The amniotes of the Late Carboniferous include about 25 genera of small- and medium-sized insect-eaters. During the Permian, amniote diversity expanded enormously, and the main lines are documented later in this chapter. But what was it that set amniotes apart from the other basal tetrapods? The key features are to be seen in their eggs and their skulls.
5.2.1 The cleidoic egg—a private pond
Modern amniotes are set apart from the basal tetrapods primarily by the fact that they lay eggs that have semipermeable shells and that contain sufficient fluid and food for the embryo to develop fully into a terrestrial hatchling. The eggs are not laid in water, and there is no aquatic larval stage, the tadpole. Amniotes generally lay far fewer eggs than do amphibians or fishes because more reproductive energy has to be invested in each egg,
and because the young are protected from predation to a much later stage in development. Reproduction also takes place on dry land, so that internal fertilization is essential.
The egg of amniotes, called the amniotic or cleidoic (literally 'closed') egg (Figure 5.4(a)), has two key features.
1 A semipermeable shell, usually calcareous,but leathery in snakes, some lizards, and some turtles, which allows gases to pass in (oxygen) or out (waste carbon dioxide),but keeps the fluids inside.
2 Extraembryonic membranes, specialized membranes that lie 'outside' the embryo, the chorion, am-nion and allantois. The chorion surrounds the embryo and yolk sac, whereas the amnion surrounds the embryo with water. Both function in protection and gas transfer. The allantois forms a sac that is involved in respiration and stores waste materials. As the embryo develops, the yolk sac, full of highly proteinaceous food, dwindles and the allantois fills up.
Fossil eggs are rare. The oldest examples are from the Triassic, much younger than the time of origin of the amniotes. In the absence of Carboniferous eggs, how can we identify Hylonomus and Paleothyris as the oldest amniotes? The argument is phylogenetic. The intricate features of the cleidoic egg of all living amniotes develop in the same way, and hence it is most likely that the clei-doic egg is an apomorphy of Amniota, a feature that arose once only in the common ancestor of reptiles, birds and mammals. Hylonomus and Paleothyris already lie on one of the major amniote lineages, above the initial split among the ancestors of turtles, lizards and
mammals (see p. 114), so the amniotic egg must have arisen at a point in the cladogram below those two early amniotes.
Fundamental early splits in amniote evolution are documented in their temporal fenestrae—openings behind the orbit that probably function in reducing the weight of the skull and in conserving calcium. The argument is that bone is costly to produce and maintain, as well as being heavy, and it can be advantageous to dispense with it where it is not required. Much of a skull is under stress from the movements of the jaws and neck muscles,but some spots, in the cheek region and palate, are under very little stress, and openings may appear, and the skull becomes an engineering marvel of struts and braces without reducing the effectiveness of the skull. Fenestrae also provide additional attachment edges for specific jaw muscles, and they allow jaw muscles inside the skull to bulge out.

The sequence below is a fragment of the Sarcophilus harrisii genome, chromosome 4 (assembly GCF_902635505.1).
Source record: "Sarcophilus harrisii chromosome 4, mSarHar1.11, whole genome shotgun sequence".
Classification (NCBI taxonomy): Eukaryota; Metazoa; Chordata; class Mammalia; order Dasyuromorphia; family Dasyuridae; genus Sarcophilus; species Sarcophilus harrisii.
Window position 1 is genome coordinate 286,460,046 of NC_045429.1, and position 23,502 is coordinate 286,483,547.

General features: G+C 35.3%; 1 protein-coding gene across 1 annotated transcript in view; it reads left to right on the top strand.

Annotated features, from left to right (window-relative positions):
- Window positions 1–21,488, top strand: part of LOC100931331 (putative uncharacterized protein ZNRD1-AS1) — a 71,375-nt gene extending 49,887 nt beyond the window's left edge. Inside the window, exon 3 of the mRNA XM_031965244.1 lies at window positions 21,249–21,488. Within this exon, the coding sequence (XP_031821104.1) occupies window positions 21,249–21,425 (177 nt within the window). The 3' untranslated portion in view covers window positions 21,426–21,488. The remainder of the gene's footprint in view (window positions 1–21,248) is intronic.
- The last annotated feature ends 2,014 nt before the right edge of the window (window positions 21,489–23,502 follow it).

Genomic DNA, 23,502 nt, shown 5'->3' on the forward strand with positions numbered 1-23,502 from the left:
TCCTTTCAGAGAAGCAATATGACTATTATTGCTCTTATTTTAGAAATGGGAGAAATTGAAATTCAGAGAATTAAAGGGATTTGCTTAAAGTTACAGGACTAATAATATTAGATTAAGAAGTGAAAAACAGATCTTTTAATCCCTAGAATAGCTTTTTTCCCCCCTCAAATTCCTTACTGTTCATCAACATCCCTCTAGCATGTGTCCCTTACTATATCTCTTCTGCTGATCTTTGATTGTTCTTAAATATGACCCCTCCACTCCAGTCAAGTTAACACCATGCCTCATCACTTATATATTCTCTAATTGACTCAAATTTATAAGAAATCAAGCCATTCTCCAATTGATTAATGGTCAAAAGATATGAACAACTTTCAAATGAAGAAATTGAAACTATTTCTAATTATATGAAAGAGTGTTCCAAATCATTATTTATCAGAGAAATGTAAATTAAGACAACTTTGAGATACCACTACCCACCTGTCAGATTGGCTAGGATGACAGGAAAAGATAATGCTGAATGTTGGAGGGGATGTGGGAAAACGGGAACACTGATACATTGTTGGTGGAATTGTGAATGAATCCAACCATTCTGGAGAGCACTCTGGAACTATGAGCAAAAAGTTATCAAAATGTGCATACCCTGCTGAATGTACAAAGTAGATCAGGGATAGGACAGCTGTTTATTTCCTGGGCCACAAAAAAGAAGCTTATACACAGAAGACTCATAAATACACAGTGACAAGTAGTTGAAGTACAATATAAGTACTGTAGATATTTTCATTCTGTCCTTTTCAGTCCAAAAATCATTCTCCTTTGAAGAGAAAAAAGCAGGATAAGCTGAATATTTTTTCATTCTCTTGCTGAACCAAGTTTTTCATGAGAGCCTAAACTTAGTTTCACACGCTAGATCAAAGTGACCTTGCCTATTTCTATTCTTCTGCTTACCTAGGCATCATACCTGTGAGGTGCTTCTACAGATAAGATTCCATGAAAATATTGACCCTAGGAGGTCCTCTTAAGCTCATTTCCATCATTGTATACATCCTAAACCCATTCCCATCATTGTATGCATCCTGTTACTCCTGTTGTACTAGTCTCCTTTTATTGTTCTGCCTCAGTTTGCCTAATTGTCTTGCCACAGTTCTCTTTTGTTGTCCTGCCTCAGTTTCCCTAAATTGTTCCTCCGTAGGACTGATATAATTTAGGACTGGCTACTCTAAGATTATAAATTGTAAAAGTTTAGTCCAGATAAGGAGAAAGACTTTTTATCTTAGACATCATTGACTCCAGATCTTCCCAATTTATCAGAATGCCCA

There are four amniote skull types (Figure 5.5(a-d)).
(a) Anapsid: amniotes with no temporal fenestrae. Might include early forms such as Hylonomus and Pale-othyris, as well as several lineages in the Permian and Triassic, and the turtles. The clade Anapsida includes turtles, and most of the Carboniferous to Triassic anap-sid amniotes, but several anapsid forms, such as Hylonomus and Paleothyris,are excluded, and others exhibit temporal fenestrae.
(b) Synapsid: amniotes with one lower temporal fenestra, surrounded by the postorbital, jugal and
Fig. 5.5 The four main patterns of temporal fenestrae in amniote skulls: (a) anapsid; (b) synapsid; (c) diapsid; (d) euryapsid. Abbreviations: j, jugal; p, parietal; po, postorbital, sq, squamosal.
squamosal. The clade Synapsida includes the extinct synapsids and the mammals.
(c) Diapsid: amniotes with two temporal fenestrae, a lower one as in synapsids, and an upper one surrounded by the postorbital, squamosal and parietal. The clade Diapsida includes the lizards, snakes, crocodilians and birds, as well as numerous extinct groups such as the dinosaurs and pterosaurs.
(d) Euryapsid: present in a broad range of later am-niotes, especially the marine nothosaurs, plesiosaurs and ichthyosaurs of the Mesozoic. In the euryapsid condition, there is one upper temporal fenestra, surrounded by the postorbital, squamosal and parietal. This pattern probably evolved from the diapsid by the loss of the lower temporal fenestra.
Whereas, at one time, it was thought that each of these four skull types indicated an independent and distinct line of evolution, the euryapsid type seems clearly to be a modified diapsid pattern.
The fundamental split in amniote evolution (see Box 5.1) took place in the Mid-Carboniferous, into two great clades, the Synapsida, leading eventually to mammals, and the Sauropsida (= monophyletic Reptilia), including Anapsida and Diapsida, which led to turtles, lizards, snakes, crocodilians and birds.
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